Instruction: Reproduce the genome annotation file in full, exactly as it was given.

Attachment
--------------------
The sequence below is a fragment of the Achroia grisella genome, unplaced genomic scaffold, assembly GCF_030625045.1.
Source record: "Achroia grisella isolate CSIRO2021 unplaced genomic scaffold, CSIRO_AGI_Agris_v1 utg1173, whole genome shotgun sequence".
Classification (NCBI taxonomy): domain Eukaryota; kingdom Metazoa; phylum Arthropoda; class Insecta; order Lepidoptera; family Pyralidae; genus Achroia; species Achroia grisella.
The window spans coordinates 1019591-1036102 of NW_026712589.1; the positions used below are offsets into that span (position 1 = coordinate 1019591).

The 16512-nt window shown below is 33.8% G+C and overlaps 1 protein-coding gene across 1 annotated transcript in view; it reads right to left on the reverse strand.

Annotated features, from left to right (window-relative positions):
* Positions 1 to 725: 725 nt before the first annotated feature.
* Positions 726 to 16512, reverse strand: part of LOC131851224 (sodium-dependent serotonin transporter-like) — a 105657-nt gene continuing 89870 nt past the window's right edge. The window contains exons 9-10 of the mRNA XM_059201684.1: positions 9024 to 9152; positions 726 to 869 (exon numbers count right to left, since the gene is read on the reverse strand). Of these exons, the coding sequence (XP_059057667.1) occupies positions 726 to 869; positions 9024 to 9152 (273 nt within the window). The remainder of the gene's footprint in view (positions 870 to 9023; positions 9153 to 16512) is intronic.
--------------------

The sequence below is a fragment of the Achroia grisella genome, unplaced genomic scaffold, assembly GCF_030625045.1.
Source record: "Achroia grisella isolate CSIRO2021 unplaced genomic scaffold, CSIRO_AGI_Agris_v1 utg1173, whole genome shotgun sequence".
Classification (NCBI taxonomy): domain Eukaryota; kingdom Metazoa; phylum Arthropoda; class Insecta; order Lepidoptera; family Pyralidae; genus Achroia; species Achroia grisella.
The window spans coordinates 1019591-1036102 of NW_026712589.1; the positions used below are offsets into that span (position 1 = coordinate 1019591).

The 16512-nt window shown below is 33.8% G+C and overlaps 1 protein-coding gene across 1 annotated transcript in view; it reads right to left on the reverse strand.

Annotated features, from left to right (window-relative positions):
* Positions 1 to 725: 725 nt before the first annotated feature.
* Positions 726 to 16512, reverse strand: part of LOC131851224 (sodium-dependent serotonin transporter-like) — a 105657-nt gene continuing 89870 nt past the window's right edge. The window contains exons 9-10 of the mRNA XM_059201684.1: positions 9024 to 9152; positions 726 to 869 (exon numbers count right to left, since the gene is read on the reverse strand). Of these exons, the coding sequence (XP_059057667.1) occupies positions 726 to 869; positions 9024 to 9152 (273 nt within the window). The remainder of the gene's footprint in view (positions 870 to 9023; positions 9153 to 16512) is intronic.